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Chad Relations with Arab States
Sources: The Library of Congress Country Studies; CIA World Factbook
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    Despite centuries-old cultural ties to Arab North Africa, Chad maintained few significant ties to North African or Middle Eastern states in the 1980s. (Ties with Israel had been severed in 1972.) President Habré hoped to pursue greater solidarity with Arab nations in the future, however, viewing closer relations with Arab states as a potential opportunity to break out of his nation's postcolonial dependence and assert Chad's unwillingness to serve as an arena for superpower rivalries. In addition, as a northern Muslim, Habré represented a constituency that favored Afro-Arab solidarity, and he hoped Islam would provide a basis for national unity in the long term. For these reasons, he was expected to seize opportunities during the 1990s to pursue closer ties with Arab nations.

    During the 1980s, several Arab states had supported Libyan claims to the Aozou Strip. Algeria was among the most outspoken of these states and provided training for anti-Habré forces, although most recruits for its training programs were from Nigeria or Cameroon, recruited and flown to Algeria by Libya. By the end of 1987, Algiers and N'Djamena were negotiating to improve relations. Lebanon's Progressive Socialist Party also sent troops to support Qadhafi's efforts against Chad in 1987, but other Arab states and the League of Arab States (Arab League) limited their involvement to expressions of hope that the dispute over the Aozou Strip could be settled peacefully.

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    Several scholars have analyzed Chad's political development during the 1980s. Robert Buijtenhuijs, in Le Frolinat et les révoltes populaires du Tchad, 1965-1976 provides background on the role of the opposition coalition in shaping the political environment. Bernard Lanne's Tchad-Libye: la querelle des frontières analyzes the development of the dispute over the Aozou Strip. Virginia M. Thompson and Richard Adloff's Conflict in Chad provides valuable perspectives on attempts to bolster the faltering state in recent decades. Lanne's "Chad--Recent History" in Africa South of the Sahara, 1988 synthesizes Chad's complex political dynamics in a brief, coherent narrative. William J. Foltz's Chad's Third Republic assesses President Habré's political success and prospects for the future. Several of René Lemarchand's publications--in particular, "Chad: The Road to Partition" and "Chad: The Misadventures of the North-South Dialectic"--provide insight into factional politics in segmentary lineage-based societies.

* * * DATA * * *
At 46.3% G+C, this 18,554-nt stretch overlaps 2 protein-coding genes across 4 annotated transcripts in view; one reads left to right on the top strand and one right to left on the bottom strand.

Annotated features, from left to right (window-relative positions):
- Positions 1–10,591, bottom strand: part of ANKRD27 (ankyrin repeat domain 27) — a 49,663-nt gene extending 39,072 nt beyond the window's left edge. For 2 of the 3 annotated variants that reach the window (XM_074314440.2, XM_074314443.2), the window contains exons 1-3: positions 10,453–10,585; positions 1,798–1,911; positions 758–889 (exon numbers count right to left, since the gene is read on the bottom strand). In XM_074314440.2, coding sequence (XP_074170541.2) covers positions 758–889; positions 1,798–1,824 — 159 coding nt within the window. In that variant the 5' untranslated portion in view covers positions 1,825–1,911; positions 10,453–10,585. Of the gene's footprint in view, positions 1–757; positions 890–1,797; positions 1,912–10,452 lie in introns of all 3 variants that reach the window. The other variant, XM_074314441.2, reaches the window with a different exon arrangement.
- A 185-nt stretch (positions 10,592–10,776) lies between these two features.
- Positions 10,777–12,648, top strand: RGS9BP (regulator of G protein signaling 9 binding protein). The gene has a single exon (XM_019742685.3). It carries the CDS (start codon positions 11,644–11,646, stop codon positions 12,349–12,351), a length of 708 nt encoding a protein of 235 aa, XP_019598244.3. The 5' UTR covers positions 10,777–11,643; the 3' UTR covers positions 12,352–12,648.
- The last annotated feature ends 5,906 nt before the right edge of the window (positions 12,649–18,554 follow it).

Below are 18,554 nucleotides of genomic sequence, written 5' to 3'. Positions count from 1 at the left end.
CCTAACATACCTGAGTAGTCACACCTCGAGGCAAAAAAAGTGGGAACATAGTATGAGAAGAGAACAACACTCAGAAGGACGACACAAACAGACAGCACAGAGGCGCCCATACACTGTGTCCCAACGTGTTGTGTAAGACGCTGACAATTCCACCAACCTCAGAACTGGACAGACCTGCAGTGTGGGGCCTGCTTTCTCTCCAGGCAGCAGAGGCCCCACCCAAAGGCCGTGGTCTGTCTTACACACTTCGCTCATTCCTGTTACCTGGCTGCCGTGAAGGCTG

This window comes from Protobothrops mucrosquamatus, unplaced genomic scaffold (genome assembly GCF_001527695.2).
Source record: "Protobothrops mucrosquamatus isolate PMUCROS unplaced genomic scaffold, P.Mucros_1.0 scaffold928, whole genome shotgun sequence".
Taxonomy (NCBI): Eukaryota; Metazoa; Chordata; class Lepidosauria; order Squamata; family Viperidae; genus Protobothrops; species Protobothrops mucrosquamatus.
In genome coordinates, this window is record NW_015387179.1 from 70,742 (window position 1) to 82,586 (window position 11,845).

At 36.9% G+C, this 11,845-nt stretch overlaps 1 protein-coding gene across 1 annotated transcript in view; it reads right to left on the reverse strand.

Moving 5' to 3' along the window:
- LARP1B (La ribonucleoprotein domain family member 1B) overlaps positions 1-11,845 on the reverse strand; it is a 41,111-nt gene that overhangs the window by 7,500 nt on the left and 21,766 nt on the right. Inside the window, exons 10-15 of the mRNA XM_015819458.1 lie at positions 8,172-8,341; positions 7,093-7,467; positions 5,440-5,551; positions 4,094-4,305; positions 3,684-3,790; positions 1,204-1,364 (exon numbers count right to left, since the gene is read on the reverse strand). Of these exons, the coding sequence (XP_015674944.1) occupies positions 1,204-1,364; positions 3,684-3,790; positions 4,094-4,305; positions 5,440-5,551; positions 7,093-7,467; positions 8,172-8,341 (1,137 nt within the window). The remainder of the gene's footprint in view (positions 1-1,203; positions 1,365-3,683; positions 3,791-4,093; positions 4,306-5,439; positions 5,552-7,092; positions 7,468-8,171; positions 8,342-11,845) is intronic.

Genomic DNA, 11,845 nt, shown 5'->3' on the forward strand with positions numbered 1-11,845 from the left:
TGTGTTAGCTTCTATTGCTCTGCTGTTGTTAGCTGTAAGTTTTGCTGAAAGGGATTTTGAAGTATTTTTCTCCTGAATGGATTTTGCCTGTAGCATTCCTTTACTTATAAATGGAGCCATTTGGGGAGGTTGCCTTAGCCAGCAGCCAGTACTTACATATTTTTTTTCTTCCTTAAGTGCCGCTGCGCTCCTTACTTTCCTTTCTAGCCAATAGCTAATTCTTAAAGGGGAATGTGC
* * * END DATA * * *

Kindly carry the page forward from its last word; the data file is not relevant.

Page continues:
Other valuable works include Samuel Decalo's Historical Dictionary of Chad (1987 edition), which presents concise political entries and a comprehensive bibliography. Gali Ngothé Gatta's Tchad: guerre civile et désagrégation de l'état and Michael P. Kelley's A State in Disarray assess internal and external factors contributing to Chad's political turmoil. Pearl T. Robinson's "Playing the Arab Card" describes Libya's evolving role, and Kola Olufemi's "Chad: From Civil Strife to Big Power Rivalry" traces the rising external involvement in Chad's political drama. Finally, several interviews with President Habré illuminate his political views. Selections from these are found in Courier (March-April 1987), JeanJacques Lafaye's "Consolider la victoire," and Guy Jérémie Ngansop's Tchad: Vingt ans de crise.

    A variety of periodicals provide coverage of events in Chad, including Africa Economic Digest, Africa Report, Africa Research Bulletin, Africa Today, Daily Report: Near East and South Asia published by Foreign Broadcast Information Service, Marchés Tropicaux et Méditerranéens, Le Monde, Politique africaine, Politique internationale, Washington Post and West Africa. Africa Contemporary Record provides annual updates on political and economic developments and valuable chapters on France in Africa and the Organization for African Unity. (For further information and complete citations, see Bibliography.)

    Data as of December 1988

    NOTE: The information regarding Chad on this page is re-published from The Library of Congress Country Studies and the CIA World Factbook. No claims are made regarding the accuracy of Chad Relations with Arab States information contained here. All suggestions for corrections of any errors about Chad Relations with Arab States should be addressed to the Library of Congress and the CIA.

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Revised 10-Nov-04
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